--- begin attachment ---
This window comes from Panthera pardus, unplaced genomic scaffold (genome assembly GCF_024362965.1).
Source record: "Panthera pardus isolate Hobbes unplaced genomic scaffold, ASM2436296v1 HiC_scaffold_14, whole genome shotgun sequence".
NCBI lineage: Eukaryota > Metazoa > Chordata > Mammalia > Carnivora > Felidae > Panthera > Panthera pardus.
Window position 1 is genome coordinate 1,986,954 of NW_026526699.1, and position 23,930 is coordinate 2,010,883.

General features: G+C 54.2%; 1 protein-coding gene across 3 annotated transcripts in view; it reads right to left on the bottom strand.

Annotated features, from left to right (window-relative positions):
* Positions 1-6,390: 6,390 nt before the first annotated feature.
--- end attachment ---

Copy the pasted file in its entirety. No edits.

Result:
This window comes from Panthera pardus, unplaced genomic scaffold (genome assembly GCF_024362965.1).
Source record: "Panthera pardus isolate Hobbes unplaced genomic scaffold, ASM2436296v1 HiC_scaffold_14, whole genome shotgun sequence".
NCBI lineage: Eukaryota > Metazoa > Chordata > Mammalia > Carnivora > Felidae > Panthera > Panthera pardus.
Window position 1 is genome coordinate 1,986,954 of NW_026526699.1, and position 23,930 is coordinate 2,010,883.

General features: G+C 54.2%; 1 protein-coding gene across 3 annotated transcripts in view; it reads right to left on the bottom strand.

Annotated features, from left to right (window-relative positions):
* Positions 1-6,390: 6,390 nt before the first annotated feature.